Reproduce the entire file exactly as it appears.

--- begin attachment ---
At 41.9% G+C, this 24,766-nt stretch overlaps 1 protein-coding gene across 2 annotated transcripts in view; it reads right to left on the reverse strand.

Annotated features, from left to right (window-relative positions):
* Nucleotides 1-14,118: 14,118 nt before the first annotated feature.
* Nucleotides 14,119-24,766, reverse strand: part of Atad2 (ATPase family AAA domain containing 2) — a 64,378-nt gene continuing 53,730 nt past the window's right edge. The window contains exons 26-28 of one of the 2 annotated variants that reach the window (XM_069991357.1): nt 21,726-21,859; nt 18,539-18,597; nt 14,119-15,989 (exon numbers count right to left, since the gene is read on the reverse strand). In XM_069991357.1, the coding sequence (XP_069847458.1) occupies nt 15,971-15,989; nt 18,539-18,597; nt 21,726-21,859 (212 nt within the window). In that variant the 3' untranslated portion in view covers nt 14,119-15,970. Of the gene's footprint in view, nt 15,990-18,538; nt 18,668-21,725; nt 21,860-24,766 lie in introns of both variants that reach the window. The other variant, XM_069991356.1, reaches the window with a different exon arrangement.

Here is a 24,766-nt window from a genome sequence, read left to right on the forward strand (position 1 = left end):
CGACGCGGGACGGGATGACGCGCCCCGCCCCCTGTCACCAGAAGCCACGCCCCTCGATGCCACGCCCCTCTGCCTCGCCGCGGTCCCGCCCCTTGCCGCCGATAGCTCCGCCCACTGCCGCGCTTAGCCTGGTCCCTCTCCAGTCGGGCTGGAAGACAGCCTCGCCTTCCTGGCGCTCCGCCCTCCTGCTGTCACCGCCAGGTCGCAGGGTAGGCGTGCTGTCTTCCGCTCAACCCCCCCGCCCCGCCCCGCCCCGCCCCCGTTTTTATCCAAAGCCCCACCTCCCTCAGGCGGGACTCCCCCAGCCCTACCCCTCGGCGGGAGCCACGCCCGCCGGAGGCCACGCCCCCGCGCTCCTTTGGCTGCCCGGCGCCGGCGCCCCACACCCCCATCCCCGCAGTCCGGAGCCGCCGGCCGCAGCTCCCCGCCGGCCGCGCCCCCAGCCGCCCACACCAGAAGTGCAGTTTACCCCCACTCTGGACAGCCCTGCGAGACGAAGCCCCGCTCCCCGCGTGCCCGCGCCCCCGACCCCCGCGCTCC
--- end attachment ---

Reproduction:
At 41.9% G+C, this 24,766-nt stretch overlaps 1 protein-coding gene across 2 annotated transcripts in view; it reads right to left on the reverse strand.

Annotated features, from left to right (window-relative positions):
* Nucleotides 1-14,118: 14,118 nt before the first annotated feature.
* Nucleotides 14,119-24,766, reverse strand: part of Atad2 (ATPase family AAA domain containing 2) — a 64,378-nt gene continuing 53,730 nt past the window's right edge. The window contains exons 26-28 of one of the 2 annotated variants that reach the window (XM_069991357.1): nt 21,726-21,859; nt 18,539-18,597; nt 14,119-15,989 (exon numbers count right to left, since the gene is read on the reverse strand). In XM_069991357.1, the coding sequence (XP_069847458.1) occupies nt 15,971-15,989; nt 18,539-18,597; nt 21,726-21,859 (212 nt within the window). In that variant the 3' untranslated portion in view covers nt 14,119-15,970. Of the gene's footprint in view, nt 15,990-18,538; nt 18,668-21,725; nt 21,860-24,766 lie in introns of both variants that reach the window. The other variant, XM_069991356.1, reaches the window with a different exon arrangement.

Here is a 24,766-nt window from a genome sequence, read left to right on the forward strand (position 1 = left end):
CGACGCGGGACGGGATGACGCGCCCCGCCCCCTGTCACCAGAAGCCACGCCCCTCGATGCCACGCCCCTCTGCCTCGCCGCGGTCCCGCCCCTTGCCGCCGATAGCTCCGCCCACTGCCGCGCTTAGCCTGGTCCCTCTCCAGTCGGGCTGGAAGACAGCCTCGCCTTCCTGGCGCTCCGCCCTCCTGCTGTCACCGCCAGGTCGCAGGGTAGGCGTGCTGTCTTCCGCTCAACCCCCCCGCCCCGCCCCGCCCCGCCCCCGTTTTTATCCAAAGCCCCACCTCCCTCAGGCGGGACTCCCCCAGCCCTACCCCTCGGCGGGAGCCACGCCCGCCGGAGGCCACGCCCCCGCGCTCCTTTGGCTGCCCGGCGCCGGCGCCCCACACCCCCATCCCCGCAGTCCGGAGCCGCCGGCCGCAGCTCCCCGCCGGCCGCGCCCCCAGCCGCCCACACCAGAAGTGCAGTTTACCCCCACTCTGGACAGCCCTGCGAGACGAAGCCCCGCTCCCCGCGTGCCCGCGCCCCCGACCCCCGCGCTCC